Saturday, July 24, 2010

Carole King: Tapestry

Back in 1976, a fellow college student, Phil Haas, was needing some cash for his upcoming wedding. He offered me the deal of a lifetime – to buy his AKAI reel to reel deck. The price was $125 and it included dozens of tapes and a set of headphones. His brother had purchased the machine when he was stationed in Vietnam and the machine was set up for both US and international configurations and included its own amplifier.

Of the tapes, there were some pre-recorded reels including Carole Kings’ “Tapestry.” I cannot point to a single commercially released reel-to-reel tape as my first, as there were about ten included in the package. Being one the several, “Tapestry” will represent my many firsts such as first album, first purchased album, first commercially released cassette, first commercial 8-track, and first purchased single. The only thing that is missing is my first single – and that comes this Tuesday with my 300th post.

“Tapesty” is Carole King’s best album bar none and it was certified “Diamond” by the Recording Industry Association of America for an excess of 10 million copies sold in the US. It was number one for 15 weeks – the longest at number one for any female artist, the longest charting album by any female solo artist, and the fifth longest charting album overall. Worldwide, it sold over 25 million copies. In 1972, the album received four Grammys: “Album of the Year,” “Best Female Pop Vocal Performance,” “Record of the Year” for “It’s Too Late,” and “Song of the Year” for “You’ve Got A Friend.”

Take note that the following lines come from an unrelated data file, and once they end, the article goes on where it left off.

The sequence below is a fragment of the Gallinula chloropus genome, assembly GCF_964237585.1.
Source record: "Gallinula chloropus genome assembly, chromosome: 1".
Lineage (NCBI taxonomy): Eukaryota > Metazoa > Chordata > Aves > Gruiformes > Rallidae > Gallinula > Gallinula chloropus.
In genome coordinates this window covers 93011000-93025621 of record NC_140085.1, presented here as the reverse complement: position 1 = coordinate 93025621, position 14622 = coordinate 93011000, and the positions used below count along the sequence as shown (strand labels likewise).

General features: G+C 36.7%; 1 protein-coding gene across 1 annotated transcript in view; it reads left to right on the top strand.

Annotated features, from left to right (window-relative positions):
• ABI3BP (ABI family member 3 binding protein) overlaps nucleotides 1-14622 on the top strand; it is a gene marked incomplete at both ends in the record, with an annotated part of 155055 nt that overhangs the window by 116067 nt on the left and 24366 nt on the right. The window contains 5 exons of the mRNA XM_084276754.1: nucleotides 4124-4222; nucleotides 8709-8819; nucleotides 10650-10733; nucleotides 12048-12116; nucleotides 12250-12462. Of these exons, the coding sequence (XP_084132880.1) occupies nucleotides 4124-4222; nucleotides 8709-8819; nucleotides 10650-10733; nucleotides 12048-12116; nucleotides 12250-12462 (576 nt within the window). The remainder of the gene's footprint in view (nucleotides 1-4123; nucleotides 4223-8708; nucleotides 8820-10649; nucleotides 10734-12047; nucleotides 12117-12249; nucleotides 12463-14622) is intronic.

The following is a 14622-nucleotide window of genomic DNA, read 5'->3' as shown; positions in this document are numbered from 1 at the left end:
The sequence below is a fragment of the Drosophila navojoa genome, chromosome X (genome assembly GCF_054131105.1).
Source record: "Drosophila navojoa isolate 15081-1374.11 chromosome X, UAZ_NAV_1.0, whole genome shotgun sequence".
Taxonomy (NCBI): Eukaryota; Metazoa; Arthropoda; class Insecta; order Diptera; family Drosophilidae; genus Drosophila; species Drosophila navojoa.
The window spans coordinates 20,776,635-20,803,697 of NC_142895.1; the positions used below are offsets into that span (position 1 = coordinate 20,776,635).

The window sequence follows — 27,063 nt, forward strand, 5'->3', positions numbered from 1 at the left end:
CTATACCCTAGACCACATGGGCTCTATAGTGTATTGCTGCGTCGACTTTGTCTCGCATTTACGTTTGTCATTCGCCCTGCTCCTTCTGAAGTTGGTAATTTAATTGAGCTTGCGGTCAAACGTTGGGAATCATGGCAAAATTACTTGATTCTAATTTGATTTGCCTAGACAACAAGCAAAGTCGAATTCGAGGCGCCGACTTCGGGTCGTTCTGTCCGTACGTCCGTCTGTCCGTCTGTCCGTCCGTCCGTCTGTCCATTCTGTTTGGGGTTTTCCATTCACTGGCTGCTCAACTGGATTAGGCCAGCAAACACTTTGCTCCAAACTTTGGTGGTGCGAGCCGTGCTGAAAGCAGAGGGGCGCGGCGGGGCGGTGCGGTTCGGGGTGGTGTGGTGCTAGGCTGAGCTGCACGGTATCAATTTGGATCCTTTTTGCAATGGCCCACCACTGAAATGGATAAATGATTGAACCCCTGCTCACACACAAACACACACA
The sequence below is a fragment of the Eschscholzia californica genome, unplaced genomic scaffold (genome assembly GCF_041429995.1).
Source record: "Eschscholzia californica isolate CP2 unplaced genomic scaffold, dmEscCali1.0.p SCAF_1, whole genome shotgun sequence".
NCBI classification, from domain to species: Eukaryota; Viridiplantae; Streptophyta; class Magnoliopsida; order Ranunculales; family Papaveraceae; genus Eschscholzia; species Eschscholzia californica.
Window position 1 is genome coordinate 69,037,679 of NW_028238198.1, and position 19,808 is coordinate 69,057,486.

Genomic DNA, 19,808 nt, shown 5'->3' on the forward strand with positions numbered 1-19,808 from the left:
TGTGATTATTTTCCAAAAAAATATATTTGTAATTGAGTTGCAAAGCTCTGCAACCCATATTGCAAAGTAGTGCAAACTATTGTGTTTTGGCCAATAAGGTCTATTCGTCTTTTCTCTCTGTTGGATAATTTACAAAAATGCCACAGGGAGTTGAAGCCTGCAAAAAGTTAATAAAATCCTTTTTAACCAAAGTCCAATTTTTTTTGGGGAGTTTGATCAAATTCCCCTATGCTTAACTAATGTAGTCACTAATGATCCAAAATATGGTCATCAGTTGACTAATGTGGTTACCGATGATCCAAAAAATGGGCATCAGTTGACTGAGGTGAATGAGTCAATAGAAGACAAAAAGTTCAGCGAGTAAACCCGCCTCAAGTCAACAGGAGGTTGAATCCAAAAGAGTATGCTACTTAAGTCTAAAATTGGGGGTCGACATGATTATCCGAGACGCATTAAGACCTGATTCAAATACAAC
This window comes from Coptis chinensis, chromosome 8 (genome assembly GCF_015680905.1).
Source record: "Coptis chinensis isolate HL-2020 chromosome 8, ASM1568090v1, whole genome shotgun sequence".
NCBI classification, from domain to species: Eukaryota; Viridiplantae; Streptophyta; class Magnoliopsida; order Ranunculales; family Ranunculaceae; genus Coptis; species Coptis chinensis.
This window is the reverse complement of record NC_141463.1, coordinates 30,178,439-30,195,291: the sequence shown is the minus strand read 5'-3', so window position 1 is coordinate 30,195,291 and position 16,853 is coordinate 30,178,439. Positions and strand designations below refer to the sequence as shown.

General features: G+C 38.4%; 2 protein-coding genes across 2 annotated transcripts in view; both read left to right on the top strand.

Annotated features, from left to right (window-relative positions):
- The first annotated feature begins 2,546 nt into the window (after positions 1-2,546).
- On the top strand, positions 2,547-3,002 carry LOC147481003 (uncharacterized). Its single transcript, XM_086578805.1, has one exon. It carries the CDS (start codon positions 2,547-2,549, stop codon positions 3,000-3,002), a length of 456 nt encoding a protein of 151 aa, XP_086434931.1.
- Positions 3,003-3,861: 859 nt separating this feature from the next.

The album produced two double-sided hits: “It’s Too Late”/”I Feel the Earth Move” at #1 and “So Far Away”/”Smackwater Jack” at #14. To honor these hits, I am featuring the two flipped hit records – which are my two favorite cuts off this legendary LP.

The Entire Album

I’ve included a YouTube playlist of the album (sans “(You Make Me Feel Like) A Natural Woman.” The studio version of this classic Aretha Franklin hit was not available on YouTube. By the way, I still have the reel-to-reel deck and it works fine after all of these years. It doesn’t get much use, but there are occasions when I need an R-2-R deck and I have it. As for Phil Haas, he and Bev his wife write a weekly column on family relationships for Standard Publishing’s The Lookout. They do a fine job and have excellent advice.

1 comment:

  1. You were lucky to have the piece of machine because it is a classic but it was sold for such a cheap price. Considering that it still works fine after several years is proof enough of its great quality and durability. :)